Surviving Separation: Snail Mail

This is part three in a series about surviving separation from your spouse. Read all posts in this series.

Gregg and Hallee - 1 week after his return from Afghanistan in 2003

Gregg and I have been married for over seven years. We didn’t live together until our first anniversary. Three months after we married, he deployed to Afghanistan. A couple of years later, he changed his military specialty and went to school 400 miles away for eight months. A couple years later, he went to another school, even further away, for six months. He is currently in Afghanistan again, this time as a civilian contractor, and has six more months there before he can come home. On top of these extended absences, his civilian job had him away from home for months at a time, when he would come home on Friday night and leave again on Sunday. We have spent more time apart than together, so we have learned how to have an abiding, intimate relationship even though we’re, at times and currently, thousands of miles away from each other. This series will provide you with little tips and hints we’ve picked up along the way.

We live in an instant world.  We have telephones, text messaging, email, instant messages, facsimile machines — everything is designed for immediate communication, for thoughts and ideas and feelings to be transmitted in milliseconds.

I have a friend whose husband is in Afghanistan.  Her Facebook status the other day was:

14 minutes later, I am still waiting for an instant message to go through on Skype… sigh!There are times when I feel an old fashioned telegraph would have been faster.

love lettersWe have communication so easy these days.

Despite the convenience of this glowing screen in front of me to communicate in an instant, or within a minute or fourteen minutes with my husband, there is still absolutely nothing like receiving a letter in the mail.

I woke up this morning to three quick little jotty emails from my husband and one awesome message he left me on an internal message thingie on the dashboard of this blog.  Seeing the (3) beside his name in my email platform where I can filter and sort my email made me smile and a warm glow start in my heart.  Seeing the application on the blog that he developed that allowed him to leave me a sticky note was a delightful surprise and I read it four times just to read his words.

But when I go outside to to my actual mail mailbox and see a letter waiting on me, I get giddy.  I rip it open and have most of it read before I even get back to my front door.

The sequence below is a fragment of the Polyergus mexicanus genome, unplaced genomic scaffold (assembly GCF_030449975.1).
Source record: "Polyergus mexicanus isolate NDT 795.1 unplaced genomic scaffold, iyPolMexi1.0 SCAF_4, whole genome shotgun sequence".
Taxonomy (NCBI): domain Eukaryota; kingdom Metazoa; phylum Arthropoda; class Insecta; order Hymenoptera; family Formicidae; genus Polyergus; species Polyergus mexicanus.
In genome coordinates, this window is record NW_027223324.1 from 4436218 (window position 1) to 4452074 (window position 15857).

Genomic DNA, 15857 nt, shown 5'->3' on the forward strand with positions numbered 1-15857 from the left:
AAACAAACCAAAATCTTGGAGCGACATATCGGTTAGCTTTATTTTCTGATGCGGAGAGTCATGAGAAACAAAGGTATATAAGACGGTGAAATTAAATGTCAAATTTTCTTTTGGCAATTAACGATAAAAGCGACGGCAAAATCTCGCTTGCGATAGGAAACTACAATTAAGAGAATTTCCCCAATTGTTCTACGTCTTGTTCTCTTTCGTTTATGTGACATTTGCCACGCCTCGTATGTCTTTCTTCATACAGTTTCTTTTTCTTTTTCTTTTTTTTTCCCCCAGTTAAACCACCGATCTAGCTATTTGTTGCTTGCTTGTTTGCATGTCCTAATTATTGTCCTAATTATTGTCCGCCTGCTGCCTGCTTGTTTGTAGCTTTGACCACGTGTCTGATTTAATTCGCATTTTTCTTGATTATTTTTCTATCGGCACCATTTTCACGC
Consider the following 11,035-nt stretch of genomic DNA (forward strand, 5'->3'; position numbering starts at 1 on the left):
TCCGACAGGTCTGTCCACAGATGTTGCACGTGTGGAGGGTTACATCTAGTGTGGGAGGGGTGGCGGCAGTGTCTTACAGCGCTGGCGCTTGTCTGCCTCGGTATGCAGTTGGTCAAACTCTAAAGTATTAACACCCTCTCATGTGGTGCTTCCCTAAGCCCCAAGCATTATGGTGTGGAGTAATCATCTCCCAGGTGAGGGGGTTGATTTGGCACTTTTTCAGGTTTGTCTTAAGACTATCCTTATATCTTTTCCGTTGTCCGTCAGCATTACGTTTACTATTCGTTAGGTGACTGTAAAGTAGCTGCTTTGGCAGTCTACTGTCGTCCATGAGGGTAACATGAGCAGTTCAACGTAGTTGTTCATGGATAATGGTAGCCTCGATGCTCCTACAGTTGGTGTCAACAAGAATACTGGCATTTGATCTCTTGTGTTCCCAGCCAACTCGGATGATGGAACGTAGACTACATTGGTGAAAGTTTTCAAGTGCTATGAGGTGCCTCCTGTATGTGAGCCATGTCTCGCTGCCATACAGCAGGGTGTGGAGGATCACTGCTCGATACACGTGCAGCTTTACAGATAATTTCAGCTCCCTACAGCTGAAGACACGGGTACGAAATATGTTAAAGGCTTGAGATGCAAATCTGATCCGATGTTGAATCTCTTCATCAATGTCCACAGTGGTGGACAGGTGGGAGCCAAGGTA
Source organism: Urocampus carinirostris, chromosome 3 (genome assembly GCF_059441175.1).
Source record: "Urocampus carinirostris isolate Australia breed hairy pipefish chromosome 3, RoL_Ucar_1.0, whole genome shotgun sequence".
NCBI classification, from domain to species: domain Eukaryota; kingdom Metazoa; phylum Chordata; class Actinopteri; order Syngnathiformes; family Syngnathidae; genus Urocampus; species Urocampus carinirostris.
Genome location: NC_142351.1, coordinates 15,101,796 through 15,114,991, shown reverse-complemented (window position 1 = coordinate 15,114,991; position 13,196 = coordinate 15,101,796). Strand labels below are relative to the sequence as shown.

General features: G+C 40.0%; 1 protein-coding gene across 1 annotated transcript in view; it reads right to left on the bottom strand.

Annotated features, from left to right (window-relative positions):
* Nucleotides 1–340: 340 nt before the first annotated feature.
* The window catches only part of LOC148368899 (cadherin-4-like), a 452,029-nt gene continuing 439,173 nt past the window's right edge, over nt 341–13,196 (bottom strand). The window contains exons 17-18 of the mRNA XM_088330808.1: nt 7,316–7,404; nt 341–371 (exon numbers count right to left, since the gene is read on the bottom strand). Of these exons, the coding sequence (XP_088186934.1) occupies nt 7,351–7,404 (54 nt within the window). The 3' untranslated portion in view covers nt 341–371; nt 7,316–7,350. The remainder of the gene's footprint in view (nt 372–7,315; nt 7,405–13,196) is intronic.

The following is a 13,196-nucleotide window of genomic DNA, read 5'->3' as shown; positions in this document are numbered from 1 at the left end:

I’m touching paper he’s touched, reading words he formed with his own hand and it’s like nothing else.

My husband is an amazing communicator.  Anyone reading this blog who has read his words knows that he has a clear gift in being able to clearly and concisely convey exactly what he’s thinking and how he’s feeling and what he thinks mylettersabout it.  But, while typing is easy, it is very hard for him to take a pen to paper and form words.  Lots of fine skills are difficult for him with his largish fingers.  The physical act of writing is not easy for him, and knowing that makes every single word he’s put to paper that much more special to me.

I have emails by the hundreds, possibly thousands, filled with the most amazing words of love and affection known to man.  I have poetry, stories, pictures, texts…and yet the most valued treasure I have is my little box of letters.

Another friend of mine also has a husband in Afghanistan.  Her Facebook status the other day was:

I’m so very much in love with my husband.. I still wonder how I got so lucky?! got some snail mail today from him and he knows just what to say to make a girl feel loved ♥ he truly is the love of my life!!

I don’t know if letters from me mean the same to him, I’ve never asked him.  But I can hear the smile in his voice when he tells me he’s received one.  I make sure to sit down once a week and write a letter, or fill in a card.  It’s not always easy to think about what to say because we communicate so much electronically that the day-to-day stuff is covered. Once I start just pouring out my love for him, though, and abiding in him in this timeless medium, the words come.  And I’ll kiss the paper, leaving a lipstick mark and I’ll know that his hands will touch my kiss, and we’ll share that moment of a special bond that an email just simply cannot provide.


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